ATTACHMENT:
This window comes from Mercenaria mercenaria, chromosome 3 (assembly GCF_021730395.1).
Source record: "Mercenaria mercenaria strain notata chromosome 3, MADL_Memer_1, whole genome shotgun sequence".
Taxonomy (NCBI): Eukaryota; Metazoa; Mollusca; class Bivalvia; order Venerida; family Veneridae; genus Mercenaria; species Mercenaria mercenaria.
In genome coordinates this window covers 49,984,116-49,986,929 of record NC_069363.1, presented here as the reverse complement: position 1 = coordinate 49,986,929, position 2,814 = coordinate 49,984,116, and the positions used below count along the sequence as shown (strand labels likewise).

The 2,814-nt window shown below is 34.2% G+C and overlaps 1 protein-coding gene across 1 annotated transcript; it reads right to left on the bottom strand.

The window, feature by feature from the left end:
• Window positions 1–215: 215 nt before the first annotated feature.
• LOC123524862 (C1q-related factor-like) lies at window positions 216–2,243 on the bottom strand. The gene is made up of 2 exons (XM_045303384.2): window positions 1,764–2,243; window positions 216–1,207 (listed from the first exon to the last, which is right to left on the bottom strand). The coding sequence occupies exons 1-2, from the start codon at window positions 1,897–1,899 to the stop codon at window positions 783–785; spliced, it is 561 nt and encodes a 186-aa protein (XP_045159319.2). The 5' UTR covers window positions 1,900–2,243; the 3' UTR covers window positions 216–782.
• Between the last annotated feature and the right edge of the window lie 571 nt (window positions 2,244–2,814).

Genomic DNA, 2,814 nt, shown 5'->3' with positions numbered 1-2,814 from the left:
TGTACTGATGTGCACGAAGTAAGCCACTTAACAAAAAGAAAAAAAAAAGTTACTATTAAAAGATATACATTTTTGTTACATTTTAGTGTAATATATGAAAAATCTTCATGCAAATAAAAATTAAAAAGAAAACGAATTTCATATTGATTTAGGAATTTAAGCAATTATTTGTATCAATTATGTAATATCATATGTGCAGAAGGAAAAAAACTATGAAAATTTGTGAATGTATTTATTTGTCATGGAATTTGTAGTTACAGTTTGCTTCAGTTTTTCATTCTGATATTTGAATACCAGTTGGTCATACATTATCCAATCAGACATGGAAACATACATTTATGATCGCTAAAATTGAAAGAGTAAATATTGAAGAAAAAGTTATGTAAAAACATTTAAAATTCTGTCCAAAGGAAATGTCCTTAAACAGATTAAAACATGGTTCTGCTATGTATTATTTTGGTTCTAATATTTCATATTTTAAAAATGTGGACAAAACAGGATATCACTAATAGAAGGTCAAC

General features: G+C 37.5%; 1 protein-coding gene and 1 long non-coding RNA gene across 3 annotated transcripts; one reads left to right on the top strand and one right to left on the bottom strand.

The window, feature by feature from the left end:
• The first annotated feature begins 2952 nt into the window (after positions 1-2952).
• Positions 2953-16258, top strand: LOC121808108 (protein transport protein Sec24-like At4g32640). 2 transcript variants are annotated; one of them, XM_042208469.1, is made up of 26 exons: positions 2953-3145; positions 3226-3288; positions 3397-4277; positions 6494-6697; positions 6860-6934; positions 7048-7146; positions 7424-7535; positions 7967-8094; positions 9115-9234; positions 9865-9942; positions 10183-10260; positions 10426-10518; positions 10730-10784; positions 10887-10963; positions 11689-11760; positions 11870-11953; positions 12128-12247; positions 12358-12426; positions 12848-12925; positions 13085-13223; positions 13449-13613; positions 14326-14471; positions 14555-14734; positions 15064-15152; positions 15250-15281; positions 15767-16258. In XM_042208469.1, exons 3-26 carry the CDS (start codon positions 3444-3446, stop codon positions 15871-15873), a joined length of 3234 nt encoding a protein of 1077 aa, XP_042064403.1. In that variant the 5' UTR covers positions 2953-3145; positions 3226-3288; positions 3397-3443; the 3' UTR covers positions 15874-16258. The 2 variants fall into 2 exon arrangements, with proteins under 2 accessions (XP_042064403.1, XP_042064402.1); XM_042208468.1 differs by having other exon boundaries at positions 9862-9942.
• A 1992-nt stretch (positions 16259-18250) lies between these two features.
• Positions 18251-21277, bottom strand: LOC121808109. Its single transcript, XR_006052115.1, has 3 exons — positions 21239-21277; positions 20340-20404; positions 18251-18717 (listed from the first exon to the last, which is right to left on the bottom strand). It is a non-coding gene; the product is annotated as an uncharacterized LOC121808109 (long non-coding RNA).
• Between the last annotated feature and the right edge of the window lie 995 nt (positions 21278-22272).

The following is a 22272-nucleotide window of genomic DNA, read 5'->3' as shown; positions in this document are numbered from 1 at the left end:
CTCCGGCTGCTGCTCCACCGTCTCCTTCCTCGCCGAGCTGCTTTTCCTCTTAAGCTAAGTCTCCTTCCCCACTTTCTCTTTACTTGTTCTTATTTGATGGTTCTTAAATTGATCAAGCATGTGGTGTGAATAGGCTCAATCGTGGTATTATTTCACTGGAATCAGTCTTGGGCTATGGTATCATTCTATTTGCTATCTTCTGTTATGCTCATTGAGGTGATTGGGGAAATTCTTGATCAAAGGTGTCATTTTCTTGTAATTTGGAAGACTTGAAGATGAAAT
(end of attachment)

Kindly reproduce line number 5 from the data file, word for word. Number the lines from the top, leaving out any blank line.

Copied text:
The 2,814-nt window shown below is 34.2% G+C and overlaps 1 protein-coding gene across 1 annotated transcript; it reads right to left on the bottom strand.